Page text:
Foreign Investment Law - key points that all foreign investors should know

On January 1, 2020, the new Foreign Investment Law of the People’s

Republic of China went into effect. This represents a new era for China’s

legal framework surrounding foreign investment.

The new FIL replaces the Law on Wholly Foreign-Owned Enterprises, the Law on Sino-Foreign Equity Joint Ventures, and the Law on Sino-Foreign Cooperative Joint Ventures (the three previous foreign investment laws).

The FIL will apply uniformly across all foreign investment in China. This lists some of the key aspects of the new law, and the differences with the previous legislation.

 

Under the Foreign Investment Law, you will find the following:

 

  • Foreign investment is defined as “investment activity directly or indirectly carried out by foreign natural persons, enterprises or other organizations”

  • A “foreign-invested enterprise” (or FIE) refers to an enterprise incorporated under Chinese laws within the territory of China, and with all or part of its investment from a foreign investor.

  • FIL distinguishes ‘foreign investment’ into ‘direct investment’ and ‘indirect investment’ and adds ‘merger and acquisition’ (M&A) into the scope of foreign investment

  • It abolishes the distinction between WFOE, EJV, and CJV and refers the enterprises of foreign investment uniformly as ‘foreign-invested enterprise’.

  • The organizational form, governing structure, and operating rules of FIEs will be subject to the provisions of the Company Law, the Partnership Enterprise Law, and other applicable laws, in the same way as enterprises established by domestic investors.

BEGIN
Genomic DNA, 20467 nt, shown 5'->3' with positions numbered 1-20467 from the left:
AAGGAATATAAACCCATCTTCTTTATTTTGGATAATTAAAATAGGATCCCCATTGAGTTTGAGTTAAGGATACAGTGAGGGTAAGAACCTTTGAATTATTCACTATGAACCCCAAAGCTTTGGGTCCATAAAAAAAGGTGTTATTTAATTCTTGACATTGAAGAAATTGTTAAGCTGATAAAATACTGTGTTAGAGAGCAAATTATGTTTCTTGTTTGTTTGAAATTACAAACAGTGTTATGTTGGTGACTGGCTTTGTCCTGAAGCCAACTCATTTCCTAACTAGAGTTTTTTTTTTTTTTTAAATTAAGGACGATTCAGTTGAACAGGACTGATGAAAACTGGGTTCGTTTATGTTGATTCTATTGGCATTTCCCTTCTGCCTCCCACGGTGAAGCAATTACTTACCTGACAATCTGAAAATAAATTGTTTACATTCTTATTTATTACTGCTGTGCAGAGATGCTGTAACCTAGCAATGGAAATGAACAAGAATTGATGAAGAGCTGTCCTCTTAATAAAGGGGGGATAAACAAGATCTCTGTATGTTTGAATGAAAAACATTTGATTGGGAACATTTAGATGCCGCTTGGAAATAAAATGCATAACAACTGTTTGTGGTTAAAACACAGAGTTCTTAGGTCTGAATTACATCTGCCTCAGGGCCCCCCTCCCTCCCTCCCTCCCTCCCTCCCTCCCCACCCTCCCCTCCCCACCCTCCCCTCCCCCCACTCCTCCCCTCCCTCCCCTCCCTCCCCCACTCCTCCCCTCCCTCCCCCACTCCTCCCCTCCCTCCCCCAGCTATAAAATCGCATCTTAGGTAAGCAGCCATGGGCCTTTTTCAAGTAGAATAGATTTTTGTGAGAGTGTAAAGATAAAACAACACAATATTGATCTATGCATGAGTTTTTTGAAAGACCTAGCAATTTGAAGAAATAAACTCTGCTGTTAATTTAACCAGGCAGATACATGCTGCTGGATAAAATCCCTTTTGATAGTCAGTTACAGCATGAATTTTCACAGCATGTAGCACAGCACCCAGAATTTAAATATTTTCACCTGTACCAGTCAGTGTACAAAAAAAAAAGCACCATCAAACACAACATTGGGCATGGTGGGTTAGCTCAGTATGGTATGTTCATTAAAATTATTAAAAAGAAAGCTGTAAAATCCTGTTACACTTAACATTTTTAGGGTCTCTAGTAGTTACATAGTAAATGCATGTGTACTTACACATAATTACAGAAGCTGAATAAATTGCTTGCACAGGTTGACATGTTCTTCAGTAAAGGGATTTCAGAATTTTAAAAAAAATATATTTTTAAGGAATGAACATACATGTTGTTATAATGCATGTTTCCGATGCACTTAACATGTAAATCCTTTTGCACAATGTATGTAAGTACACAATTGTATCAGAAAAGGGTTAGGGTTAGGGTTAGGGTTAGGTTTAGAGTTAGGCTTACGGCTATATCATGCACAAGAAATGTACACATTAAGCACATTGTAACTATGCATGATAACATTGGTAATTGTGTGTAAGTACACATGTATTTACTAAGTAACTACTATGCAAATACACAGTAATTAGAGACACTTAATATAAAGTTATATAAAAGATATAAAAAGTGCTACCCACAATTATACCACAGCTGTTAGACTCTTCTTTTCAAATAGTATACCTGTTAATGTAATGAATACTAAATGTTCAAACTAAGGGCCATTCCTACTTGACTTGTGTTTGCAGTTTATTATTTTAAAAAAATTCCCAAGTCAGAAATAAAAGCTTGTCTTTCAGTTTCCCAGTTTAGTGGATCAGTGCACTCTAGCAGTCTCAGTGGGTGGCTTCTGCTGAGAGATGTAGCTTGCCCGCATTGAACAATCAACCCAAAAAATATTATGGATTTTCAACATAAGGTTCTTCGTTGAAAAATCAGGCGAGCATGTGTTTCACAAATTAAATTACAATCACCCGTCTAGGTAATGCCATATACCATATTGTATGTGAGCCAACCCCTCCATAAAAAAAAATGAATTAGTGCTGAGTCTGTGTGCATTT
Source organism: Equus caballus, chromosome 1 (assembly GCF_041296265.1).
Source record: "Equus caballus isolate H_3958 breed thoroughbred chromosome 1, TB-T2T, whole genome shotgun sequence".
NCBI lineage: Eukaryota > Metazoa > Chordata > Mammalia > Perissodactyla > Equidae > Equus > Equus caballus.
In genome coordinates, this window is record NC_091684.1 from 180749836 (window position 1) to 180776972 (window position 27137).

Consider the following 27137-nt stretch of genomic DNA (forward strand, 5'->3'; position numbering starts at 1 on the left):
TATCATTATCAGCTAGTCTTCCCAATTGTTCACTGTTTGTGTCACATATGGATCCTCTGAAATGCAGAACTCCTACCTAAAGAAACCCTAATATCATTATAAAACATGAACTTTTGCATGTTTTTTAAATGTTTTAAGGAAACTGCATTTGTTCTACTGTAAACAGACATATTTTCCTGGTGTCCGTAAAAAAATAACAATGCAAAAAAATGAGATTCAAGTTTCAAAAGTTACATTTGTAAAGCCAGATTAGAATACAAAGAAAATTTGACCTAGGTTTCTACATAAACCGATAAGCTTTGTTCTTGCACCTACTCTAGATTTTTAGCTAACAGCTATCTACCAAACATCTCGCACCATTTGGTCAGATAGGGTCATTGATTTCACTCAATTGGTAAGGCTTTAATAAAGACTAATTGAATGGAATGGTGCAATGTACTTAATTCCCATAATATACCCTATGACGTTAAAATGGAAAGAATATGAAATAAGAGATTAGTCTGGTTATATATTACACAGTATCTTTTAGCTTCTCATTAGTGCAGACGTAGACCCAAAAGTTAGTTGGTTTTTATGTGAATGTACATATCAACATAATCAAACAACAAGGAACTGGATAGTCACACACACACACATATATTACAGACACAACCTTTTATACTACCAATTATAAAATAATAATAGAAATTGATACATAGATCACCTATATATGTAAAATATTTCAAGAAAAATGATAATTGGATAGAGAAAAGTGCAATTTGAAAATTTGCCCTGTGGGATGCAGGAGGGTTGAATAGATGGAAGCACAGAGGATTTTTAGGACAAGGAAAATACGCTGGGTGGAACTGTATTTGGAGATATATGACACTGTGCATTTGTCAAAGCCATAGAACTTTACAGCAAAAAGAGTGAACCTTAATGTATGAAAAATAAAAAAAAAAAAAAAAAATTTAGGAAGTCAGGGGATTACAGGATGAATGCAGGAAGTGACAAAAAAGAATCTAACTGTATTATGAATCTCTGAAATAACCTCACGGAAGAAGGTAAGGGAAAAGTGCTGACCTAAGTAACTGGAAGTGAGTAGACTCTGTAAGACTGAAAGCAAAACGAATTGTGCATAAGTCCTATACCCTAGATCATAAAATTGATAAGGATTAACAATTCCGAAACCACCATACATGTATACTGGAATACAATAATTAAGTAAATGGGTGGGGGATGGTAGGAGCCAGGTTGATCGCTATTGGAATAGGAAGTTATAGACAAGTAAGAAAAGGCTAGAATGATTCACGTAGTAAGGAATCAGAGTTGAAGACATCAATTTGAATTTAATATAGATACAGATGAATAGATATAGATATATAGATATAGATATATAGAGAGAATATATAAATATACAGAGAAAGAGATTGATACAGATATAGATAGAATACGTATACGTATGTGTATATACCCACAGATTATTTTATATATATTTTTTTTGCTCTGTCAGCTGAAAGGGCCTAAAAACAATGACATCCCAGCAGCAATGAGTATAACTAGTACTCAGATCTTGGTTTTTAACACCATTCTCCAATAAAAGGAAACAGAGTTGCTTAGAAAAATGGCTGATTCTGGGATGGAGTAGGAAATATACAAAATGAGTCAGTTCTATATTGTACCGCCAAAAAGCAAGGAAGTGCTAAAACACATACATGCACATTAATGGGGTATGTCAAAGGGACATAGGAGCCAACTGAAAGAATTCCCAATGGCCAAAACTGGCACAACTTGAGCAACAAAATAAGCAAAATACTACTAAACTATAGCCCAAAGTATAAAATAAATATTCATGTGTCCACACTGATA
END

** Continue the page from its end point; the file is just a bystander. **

• China will adopt the management system of pre-establishment national treatment and Negative List for foreign investment.

  • The pre-establishment national treatment refers to the principle that will grant foreign investors and their investments market access with no less favorable conditions than what is granted to domestic investors and their investments.

  • The Negative List refers to special administrative measures for foreign investment market access to specific fields. The government will give national treatment to foreign investments outside the Negative List.

  • Approval is still listed as one of the conditions for foreign investors to get access to the restricted area. Investors need to pay close attention to how the approval process will be changed under the new management system.

  • Foreign investors and FIEs are required to submit relevant information to the Commerce Department in charge through the Enterprise Registration System or the Enterprise Credit Information Publicity System.

  • The content and scope of foreign investment information report shall be determined based on necessity.

  • The Commerce Department in charge shall order the foreign investors or the FIEs to make corrections within a time limit if they fail to report the investment information as required. If they fail to do so within the prescribed time limit, a fine between RMB 100,000 and RMB 500,000 shall be imposed.